By Horav Yosef Yeshaya Braun, member of the Badatz of Crown Heights
According to some poskim snow that falls on Shabbos is muktzeh, but if it fell before Shabbos, it isn’t.
Many poskim say that we may not make snowballs on Shabbos—no matter when the snow fell.
We may not deliberately cause the snow to melt on Shabbos, but we are permitted to walk in it, since we are not intentionally melting the snow—and it is not a foregone conclusion that by walking in the snow we will cause it to melt.
In fact, we may walk on the snow even if the snow will definitely dissolve, since Chazal did not forbid walking in snowy areas, as it is almost impossible to avoid doing so in the winter when the ground is covered with snow. However, it is preferable to take the path with less snow, or no snow at all, if there is an option.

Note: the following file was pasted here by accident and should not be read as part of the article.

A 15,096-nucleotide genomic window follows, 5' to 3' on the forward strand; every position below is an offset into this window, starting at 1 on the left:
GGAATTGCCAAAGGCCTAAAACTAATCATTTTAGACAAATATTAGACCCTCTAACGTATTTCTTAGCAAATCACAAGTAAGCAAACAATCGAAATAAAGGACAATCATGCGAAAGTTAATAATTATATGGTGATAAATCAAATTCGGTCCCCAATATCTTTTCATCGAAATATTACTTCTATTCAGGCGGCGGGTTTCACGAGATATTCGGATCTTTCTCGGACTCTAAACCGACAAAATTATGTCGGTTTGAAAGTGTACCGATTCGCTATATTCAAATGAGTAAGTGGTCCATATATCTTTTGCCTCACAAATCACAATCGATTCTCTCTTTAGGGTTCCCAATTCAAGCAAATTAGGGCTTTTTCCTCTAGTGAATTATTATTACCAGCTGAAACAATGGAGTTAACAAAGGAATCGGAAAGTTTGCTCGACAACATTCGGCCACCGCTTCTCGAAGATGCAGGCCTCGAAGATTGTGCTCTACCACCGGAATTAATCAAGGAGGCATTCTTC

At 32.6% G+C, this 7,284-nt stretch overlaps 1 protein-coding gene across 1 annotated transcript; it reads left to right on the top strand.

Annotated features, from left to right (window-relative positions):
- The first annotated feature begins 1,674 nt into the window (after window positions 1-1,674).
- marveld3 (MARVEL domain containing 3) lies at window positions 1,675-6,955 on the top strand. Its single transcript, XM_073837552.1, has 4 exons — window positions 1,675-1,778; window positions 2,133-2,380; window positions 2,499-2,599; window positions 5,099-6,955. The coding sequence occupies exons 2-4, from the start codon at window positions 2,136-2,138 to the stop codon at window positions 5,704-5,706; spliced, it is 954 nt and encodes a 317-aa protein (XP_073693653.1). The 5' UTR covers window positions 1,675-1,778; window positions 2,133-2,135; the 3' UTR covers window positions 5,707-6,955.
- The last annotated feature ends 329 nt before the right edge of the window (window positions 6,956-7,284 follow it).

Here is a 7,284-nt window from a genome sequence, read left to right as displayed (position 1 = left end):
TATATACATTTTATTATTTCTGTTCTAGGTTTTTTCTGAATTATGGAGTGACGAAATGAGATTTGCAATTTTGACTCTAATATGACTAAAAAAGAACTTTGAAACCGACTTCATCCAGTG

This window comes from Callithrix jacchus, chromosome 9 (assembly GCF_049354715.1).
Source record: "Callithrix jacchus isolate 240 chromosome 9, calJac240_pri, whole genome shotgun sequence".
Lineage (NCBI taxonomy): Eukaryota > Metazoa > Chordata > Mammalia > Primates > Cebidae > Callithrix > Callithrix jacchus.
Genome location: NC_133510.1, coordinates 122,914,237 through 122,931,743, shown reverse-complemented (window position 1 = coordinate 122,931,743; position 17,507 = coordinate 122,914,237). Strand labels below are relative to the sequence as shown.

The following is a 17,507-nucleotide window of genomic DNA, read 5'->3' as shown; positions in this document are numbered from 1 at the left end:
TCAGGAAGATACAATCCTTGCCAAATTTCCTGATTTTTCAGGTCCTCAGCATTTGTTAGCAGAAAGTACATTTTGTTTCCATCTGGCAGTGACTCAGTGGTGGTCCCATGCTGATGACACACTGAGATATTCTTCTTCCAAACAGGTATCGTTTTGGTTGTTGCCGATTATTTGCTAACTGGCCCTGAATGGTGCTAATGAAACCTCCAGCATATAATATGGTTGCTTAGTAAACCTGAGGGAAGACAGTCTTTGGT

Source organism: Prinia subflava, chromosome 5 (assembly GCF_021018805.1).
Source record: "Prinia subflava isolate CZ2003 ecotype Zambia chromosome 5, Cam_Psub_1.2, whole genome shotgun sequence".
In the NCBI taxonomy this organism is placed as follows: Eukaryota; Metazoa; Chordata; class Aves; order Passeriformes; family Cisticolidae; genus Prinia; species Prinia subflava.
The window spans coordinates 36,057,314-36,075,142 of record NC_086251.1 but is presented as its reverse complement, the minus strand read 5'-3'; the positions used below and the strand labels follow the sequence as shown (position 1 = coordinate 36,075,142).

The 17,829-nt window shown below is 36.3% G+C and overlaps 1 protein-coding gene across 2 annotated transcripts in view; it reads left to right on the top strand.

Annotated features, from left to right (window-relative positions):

If our clothing got full of snow, we may shake the snow off lightly, but not strenuously.
If there is snow on the sidewalk in front of our house and it poses a danger of slipping, chas vesholom, we may remove it—if there is an eruv.
Many poskim even permit putting salt on the snow if the snow poses a danger of slipping, chas veshalom, but only in places where it is permitted to carry.
In a place where there is no eruv, although we may not remove the snow ourselves, we may have a non-Jew remove it in order to prevent people from falling, chas vesholom.